Table of Contents

Handbook on Medical Tourism and Patient Mobility

Handbook on Medical Tourism and Patient Mobility

Edited by Neil Lunt, Daniel Horsfall and Johanna Hanefeld

The growth of international travel for purposes of medical treatment has been accompanied by increased academic research and analysis. This Handbook explores the emergence of medical travel and patient mobility and the implications for patients and health systems. Bringing together leading scholars and analysts from across the globe, this unprecedented Handbook examines the regional and national experiences of medical tourism, including coverage of the Americas, Europe, Africa, the Middle East, and Asia. The chapters explore topics on issues of risk, law and ethics; and include treatment-focused discussions which highlight patient decision-making, patient experience and treatment outcomes for cosmetic, transplantation, dentil, fertility and bariatric treatment.

Chapter 8: The economics of health and medical tourism

David Reisman

Subjects: economics and finance, health policy and economics, politics and public policy, public policy, social policy and sociology, health policy and economics

Abstract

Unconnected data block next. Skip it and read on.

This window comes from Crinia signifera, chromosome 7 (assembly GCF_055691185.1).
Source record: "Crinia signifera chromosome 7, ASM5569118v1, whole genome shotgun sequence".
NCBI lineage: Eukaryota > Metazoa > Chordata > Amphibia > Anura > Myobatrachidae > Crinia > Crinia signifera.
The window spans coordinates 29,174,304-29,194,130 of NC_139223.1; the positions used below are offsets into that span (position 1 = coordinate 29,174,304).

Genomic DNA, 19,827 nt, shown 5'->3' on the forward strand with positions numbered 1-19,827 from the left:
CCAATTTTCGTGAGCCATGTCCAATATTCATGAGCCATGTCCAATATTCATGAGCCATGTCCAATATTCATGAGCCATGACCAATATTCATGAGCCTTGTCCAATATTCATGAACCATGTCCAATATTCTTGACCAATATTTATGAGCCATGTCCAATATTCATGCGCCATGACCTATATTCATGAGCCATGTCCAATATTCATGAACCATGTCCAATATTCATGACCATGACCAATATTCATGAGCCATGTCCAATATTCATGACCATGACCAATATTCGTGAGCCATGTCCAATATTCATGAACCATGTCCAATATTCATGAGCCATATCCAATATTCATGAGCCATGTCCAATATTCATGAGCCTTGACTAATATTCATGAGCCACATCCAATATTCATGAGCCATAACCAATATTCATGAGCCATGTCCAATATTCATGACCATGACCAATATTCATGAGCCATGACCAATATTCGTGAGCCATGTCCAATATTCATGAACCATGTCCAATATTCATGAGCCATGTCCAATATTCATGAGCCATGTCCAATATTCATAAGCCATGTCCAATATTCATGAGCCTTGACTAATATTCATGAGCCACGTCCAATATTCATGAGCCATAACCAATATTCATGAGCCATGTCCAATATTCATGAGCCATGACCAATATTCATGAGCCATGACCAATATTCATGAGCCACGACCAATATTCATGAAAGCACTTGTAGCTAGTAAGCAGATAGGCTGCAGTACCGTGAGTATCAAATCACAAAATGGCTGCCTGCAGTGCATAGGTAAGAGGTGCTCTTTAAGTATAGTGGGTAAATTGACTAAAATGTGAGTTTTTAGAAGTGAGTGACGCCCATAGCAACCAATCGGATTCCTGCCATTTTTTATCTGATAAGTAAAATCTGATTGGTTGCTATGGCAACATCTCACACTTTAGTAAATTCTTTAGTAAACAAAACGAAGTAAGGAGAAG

The old medical tourism was South to North. It was the sultans and the sheikhs who could afford trips to the Mayo Clinic and Harley Street. The new medical tourist is global: not just from poor countries to rich countries but South to South and North to South as well. Comparative advantage, rising incomes, rising expectations, the ageing population, long waits, budget flights, differences in provision, the opportunity to combine medical care with recreational tourism are all drivers in the globalization of medical services. This chapter concentrates on three particular advantages for the international patient: price, quality and product differentiation. Price can be lower and labour often cheaper even if technical equipment has to be bought at world prices. Quality is assured by certifying bodies like Joint Commission International (JCI) and by professional training in respected medical schools. Product differentiation can take the form of traditional Chinese medicine in Beijing or Ayurveda in India, but also experimental drugs and commercial transplants. The new middle classes benefit from a greater range of choices, not least in elective areas such as cosmetic surgery and dentistry. The poor do not benefit directly, although indirectly they may enjoy spillovers such as employment, tax-funded welfare and cross-subsidization of services for the home population. The chapter concludes that, suitably managed, medical tourism can stimulate a regional and even a national multiplier that delivers a plus-sum gain through economic growth.

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